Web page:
ABSTRACT = { Willow (Salix spp.) short-rotation coppice (SRC) systems are becoming an attractive practice because they are a sustainable system fulfilling multiple ecological objectives with significant environmental benefits. A sustainable supply of bioenergy feedstock can be produced by willow on marginal land using well-adapted or tolerant cultivars. Across Canada and the northern United States, there are millions of hectares of available degraded land that have the potential for willow SRC biomass production, with a C sequestration potential capable of offsetting appreciable amounts of anthropogenic greenhouse gas emissions. A fundamental question concerning sustainable SRC willow yields was whether long-term soil productivity is maintained within a multi-rotation SRC system, given the rapid growth rate and associated nutrient exports offsite when harvesting the willow biomass after repeated short rotations. Based on early results from the first willow SRC rotation, it was found that willow systems have relatively low nutrient demands, with minimal nutrient outputs other than in the harvested biomass. Our overall aim was to summarize the literature and present findings and data from ongoing research trials across Canada and the northern United States examining willow SRC system establishment and viability. The research areas of interest are the crop production of willow SRC systems, above- and belowground biomass dynamics and the C budget, comprehensive soil-willow system nutrient budgets, and soil nutrient amendments (via fertilization) in willow SRC systems. Areas of existing research gaps were also identified for the Canadian context. },
    CODEN = { SSSJD },
    DOCUMENT_TYPE = { Conference Paper },
    DOI = { 10.2136/sssaj2013.08.0368nafsc },
    ISSN = { 03615995 },
    KEYWORDS = { Budget control; Cultivation; Ecology; Forestry; Gas emissions; Greenhouse gases; Nutrients; Rotation; Soils, Anthropogenic greenhouse gas emissions; Belowground biomass; Biomass productions; Ecological objectives; Environmental benefits; Long term soil productivity; Short rotation coppice; Sustainable systems, Biomass, bioenergy; biomass; crop production; growth rate; land degradation; soil management; sustainability, Canada; United States, Salix },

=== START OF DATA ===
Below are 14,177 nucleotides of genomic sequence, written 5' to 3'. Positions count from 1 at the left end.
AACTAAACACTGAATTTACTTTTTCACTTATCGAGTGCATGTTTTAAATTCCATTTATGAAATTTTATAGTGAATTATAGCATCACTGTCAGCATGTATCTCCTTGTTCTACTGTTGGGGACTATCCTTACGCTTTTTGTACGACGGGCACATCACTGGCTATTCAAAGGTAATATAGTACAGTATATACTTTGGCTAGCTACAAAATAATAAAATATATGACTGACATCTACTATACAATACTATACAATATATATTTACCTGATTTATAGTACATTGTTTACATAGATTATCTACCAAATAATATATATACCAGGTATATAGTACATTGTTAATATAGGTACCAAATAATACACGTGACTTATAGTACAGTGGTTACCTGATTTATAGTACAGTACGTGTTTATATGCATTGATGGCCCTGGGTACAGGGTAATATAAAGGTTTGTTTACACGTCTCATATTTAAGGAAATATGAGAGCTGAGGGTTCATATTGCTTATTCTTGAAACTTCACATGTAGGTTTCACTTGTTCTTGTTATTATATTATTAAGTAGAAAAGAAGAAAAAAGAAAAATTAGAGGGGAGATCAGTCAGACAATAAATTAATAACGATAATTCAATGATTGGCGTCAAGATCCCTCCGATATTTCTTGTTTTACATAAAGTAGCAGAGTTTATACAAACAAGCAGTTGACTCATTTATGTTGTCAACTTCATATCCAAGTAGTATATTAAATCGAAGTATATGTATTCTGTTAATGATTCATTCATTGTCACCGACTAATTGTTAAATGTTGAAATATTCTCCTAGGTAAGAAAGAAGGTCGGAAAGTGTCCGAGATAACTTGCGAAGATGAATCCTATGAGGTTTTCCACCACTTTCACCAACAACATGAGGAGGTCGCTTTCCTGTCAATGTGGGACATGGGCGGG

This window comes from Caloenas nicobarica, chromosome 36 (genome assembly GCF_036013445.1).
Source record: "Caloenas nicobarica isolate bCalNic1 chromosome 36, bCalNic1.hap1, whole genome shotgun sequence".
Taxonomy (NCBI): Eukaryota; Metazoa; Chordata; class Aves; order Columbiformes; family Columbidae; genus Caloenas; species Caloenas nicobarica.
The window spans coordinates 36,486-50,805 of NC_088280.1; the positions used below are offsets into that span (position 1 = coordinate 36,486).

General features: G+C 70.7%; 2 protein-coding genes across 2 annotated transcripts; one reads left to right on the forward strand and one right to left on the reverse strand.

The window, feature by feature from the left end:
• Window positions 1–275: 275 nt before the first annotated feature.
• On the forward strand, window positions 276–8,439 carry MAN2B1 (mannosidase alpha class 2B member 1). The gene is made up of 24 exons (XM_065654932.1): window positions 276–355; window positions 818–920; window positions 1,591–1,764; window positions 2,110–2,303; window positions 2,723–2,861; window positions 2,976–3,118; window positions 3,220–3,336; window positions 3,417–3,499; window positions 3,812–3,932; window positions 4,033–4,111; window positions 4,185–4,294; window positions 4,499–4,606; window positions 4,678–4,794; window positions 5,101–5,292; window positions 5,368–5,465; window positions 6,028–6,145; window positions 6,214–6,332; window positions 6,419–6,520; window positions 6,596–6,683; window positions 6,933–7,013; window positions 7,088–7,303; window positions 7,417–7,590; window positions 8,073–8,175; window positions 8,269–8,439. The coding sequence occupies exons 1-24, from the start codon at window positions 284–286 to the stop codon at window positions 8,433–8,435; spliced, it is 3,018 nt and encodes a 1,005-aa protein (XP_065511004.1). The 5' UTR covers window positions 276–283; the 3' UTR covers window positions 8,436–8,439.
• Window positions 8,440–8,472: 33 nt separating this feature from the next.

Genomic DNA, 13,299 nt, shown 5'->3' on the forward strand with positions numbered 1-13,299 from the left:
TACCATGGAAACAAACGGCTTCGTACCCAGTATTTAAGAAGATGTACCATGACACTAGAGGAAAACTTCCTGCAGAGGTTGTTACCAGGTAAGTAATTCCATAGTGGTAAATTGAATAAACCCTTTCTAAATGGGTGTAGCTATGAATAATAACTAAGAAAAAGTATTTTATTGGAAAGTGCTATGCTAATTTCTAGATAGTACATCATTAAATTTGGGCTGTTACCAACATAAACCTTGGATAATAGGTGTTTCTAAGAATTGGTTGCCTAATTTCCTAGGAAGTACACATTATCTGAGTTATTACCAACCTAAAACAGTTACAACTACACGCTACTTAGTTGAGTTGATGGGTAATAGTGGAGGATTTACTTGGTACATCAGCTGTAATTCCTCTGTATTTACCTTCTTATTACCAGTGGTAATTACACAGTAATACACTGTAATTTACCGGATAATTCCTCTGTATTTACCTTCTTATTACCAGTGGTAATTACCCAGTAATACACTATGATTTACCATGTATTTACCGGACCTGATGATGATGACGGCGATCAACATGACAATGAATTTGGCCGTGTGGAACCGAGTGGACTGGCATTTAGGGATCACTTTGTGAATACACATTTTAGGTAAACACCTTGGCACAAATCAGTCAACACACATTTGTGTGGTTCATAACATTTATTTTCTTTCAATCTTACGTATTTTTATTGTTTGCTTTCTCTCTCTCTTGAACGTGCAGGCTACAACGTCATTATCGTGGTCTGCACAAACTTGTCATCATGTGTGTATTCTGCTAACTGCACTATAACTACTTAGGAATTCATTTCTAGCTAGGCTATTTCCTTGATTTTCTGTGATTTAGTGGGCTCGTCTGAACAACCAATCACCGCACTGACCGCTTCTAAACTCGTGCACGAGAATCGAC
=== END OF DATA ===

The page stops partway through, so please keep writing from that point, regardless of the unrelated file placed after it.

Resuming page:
SOURCE = { Scopus },
    URL = { http://www.scopus.com/inward/record.url?eid=2-s2.0-84910123889&partnerID=40&md5=95a4b252f7e520262b6930e187d42af9 },
}

********************************************************** ***************** Facebook Twitter *********************** **********************************************************

Abonnez-vous à
l'Infolettre du CEF!

********************************************************** ************* Écoles d'été et formation **************************** **********************************************************

Écoles d'été et formations

********************************************************** ***************** Pub - Symphonies_Boreales ****************** **********************************************************

********************************************************** ***************** Boîte à trucs *************** **********************************************************

CEF-Référence
La référence vedette !

Jérémie Alluard (2016) Les statistiques au moments de la rédaction 

  • Ce document a pour but de guider les étudiants à intégrer de manière appropriée une analyse statistique dans leur rapport de recherche.

Voir les autres...